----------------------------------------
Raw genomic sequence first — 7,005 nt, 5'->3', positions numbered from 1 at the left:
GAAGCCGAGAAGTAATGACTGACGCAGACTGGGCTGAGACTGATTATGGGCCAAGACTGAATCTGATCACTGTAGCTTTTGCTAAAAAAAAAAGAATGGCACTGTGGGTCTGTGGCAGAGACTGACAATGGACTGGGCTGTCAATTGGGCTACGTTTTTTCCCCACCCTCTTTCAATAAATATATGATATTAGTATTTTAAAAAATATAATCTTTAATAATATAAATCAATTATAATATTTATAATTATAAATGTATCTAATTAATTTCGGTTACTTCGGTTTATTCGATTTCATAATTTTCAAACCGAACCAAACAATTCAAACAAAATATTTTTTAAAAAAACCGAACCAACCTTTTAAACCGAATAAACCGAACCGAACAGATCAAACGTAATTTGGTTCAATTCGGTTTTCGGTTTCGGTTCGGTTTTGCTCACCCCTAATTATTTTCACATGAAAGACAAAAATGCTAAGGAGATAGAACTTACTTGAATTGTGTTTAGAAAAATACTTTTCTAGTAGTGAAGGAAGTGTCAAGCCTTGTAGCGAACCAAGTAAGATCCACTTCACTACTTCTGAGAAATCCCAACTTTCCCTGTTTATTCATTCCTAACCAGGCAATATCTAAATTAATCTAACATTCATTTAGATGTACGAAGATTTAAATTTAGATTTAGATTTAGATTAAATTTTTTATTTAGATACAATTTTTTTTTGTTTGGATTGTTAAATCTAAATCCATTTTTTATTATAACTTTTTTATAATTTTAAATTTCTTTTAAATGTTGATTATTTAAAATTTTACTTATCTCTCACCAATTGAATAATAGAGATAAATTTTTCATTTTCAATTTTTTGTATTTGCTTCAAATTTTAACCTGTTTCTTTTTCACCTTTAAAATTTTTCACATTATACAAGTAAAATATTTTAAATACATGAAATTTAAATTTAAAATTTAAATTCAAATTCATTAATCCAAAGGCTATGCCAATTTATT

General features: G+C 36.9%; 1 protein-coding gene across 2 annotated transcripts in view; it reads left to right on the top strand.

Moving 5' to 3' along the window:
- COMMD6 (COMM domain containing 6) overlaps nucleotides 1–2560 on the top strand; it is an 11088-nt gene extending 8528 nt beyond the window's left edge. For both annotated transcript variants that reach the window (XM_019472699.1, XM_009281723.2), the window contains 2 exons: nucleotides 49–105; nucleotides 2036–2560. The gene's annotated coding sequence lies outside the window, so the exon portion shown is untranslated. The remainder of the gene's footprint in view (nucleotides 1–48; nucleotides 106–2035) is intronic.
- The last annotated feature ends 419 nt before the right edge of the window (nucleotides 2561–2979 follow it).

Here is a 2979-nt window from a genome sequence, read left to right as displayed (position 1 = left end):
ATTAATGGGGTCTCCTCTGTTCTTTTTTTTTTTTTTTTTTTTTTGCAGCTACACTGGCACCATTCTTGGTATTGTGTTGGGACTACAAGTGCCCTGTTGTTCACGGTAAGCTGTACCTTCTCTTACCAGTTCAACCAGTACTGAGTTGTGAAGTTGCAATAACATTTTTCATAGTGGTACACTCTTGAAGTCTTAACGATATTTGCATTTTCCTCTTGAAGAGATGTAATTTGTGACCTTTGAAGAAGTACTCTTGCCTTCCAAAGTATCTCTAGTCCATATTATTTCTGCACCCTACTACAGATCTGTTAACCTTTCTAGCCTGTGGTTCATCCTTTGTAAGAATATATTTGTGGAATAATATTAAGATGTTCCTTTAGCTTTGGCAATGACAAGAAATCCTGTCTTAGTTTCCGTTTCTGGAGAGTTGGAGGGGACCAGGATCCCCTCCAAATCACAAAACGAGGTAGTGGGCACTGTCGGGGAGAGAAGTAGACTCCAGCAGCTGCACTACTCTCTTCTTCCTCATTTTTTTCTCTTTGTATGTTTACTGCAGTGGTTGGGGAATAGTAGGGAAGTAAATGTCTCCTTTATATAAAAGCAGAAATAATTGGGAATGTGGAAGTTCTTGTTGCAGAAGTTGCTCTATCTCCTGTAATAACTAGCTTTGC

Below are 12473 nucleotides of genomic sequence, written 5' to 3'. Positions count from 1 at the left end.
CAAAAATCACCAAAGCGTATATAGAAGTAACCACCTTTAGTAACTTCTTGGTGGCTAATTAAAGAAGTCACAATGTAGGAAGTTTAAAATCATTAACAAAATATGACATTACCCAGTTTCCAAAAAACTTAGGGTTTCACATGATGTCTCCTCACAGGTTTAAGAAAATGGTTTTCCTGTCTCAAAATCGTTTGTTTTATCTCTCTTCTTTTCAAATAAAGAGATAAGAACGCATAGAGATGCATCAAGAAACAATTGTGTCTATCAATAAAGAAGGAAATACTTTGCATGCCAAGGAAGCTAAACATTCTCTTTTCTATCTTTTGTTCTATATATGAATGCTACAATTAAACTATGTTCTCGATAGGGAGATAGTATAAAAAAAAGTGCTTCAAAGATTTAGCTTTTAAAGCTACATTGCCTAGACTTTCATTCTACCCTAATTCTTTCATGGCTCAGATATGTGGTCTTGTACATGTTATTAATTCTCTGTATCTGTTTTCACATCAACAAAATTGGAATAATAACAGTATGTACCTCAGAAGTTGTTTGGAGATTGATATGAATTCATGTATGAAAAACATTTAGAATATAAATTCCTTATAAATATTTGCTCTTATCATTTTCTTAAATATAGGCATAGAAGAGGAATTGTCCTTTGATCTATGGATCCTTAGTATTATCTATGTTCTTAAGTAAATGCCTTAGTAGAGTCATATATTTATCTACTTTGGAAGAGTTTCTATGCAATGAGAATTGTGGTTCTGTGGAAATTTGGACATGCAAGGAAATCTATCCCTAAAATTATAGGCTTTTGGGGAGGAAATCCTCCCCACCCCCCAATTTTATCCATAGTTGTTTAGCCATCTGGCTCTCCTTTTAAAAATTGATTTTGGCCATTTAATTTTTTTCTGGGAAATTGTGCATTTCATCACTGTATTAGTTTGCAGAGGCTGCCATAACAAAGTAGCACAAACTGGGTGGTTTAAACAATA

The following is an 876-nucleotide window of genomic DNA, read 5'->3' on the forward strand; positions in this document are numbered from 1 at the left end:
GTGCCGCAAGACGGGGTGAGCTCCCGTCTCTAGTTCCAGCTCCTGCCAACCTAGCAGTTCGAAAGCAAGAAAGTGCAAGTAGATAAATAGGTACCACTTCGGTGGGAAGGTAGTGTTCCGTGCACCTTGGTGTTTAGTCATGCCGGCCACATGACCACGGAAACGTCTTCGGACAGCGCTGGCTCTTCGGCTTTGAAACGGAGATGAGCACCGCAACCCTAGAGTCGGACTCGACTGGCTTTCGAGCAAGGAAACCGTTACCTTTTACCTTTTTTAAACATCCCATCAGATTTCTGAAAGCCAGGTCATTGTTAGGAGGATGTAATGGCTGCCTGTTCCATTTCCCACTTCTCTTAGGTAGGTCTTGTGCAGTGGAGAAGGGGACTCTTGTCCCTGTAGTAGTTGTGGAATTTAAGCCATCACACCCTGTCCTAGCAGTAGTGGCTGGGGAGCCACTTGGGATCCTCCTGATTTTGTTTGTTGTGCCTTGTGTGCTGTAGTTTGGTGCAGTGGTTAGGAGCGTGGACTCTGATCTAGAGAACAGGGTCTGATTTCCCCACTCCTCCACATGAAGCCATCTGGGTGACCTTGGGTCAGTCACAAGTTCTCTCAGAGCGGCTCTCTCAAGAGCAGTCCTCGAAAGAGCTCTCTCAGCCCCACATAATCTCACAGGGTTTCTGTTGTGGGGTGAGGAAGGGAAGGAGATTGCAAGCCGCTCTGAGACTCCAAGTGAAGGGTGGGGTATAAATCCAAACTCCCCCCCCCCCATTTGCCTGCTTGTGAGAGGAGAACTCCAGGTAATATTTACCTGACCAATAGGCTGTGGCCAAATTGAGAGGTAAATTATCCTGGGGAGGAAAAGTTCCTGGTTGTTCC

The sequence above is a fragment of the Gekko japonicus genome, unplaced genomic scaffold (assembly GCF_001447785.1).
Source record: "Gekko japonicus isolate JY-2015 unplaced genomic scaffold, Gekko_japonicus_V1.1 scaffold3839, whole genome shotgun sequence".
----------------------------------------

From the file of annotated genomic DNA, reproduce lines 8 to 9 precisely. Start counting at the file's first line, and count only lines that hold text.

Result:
ATTAATGGGGTCTCCTCTGTTCTTTTTTTTTTTTTTTTTTTTTTGCAGCTACACTGGCACCATTCTTGGTATTGTGTTGGGACTACAAGTGCCCTGTTGTTCACGGTAAGCTGTACCTTCTCTTACCAGTTCAACCAGTACTGAGTTGTGAAGTTGCAATAACATTTTTCATAGTGGTACACTCTTGAAGTCTTAACGATATTTGCATTTTCCTCTTGAAGAGATGTAATTTGTGACCTTTGAAGAAGTACTCTTGCCTTCCAAAGTATCTCTAGTCCATATTATTTCTGCACCCTACTACAGATCTGTTAACCTTTCTAGCCTGTGGTTCATCCTTTGTAAGAATATATTTGTGGAATAATATTAAGATGTTCCTTTAGCTTTGGCAATGACAAGAAATCCTGTCTTAGTTTCCGTTTCTGGAGAGTTGGAGGGGACCAGGATCCCCTCCAAATCACAAAACGAGGTAGTGGGCACTGTCGGGGAGAGAAGTAGACTCCAGCAGCTGCACTACTCTCTTCTTCCTCATTTTTTTCTCTTTGTATGTTTACTGCAGTGGTTGGGGAATAGTAGGGAAGTAAATGTCTCCTTTATATAAAAGCAGAAATAATTGGGAATGTGGAAGTTCTTGTTGCAGAAGTTGCTCTATCTCCTGTAATAACTAGCTTTGC

Below are 12473 nucleotides of genomic sequence, written 5' to 3'. Positions count from 1 at the left end.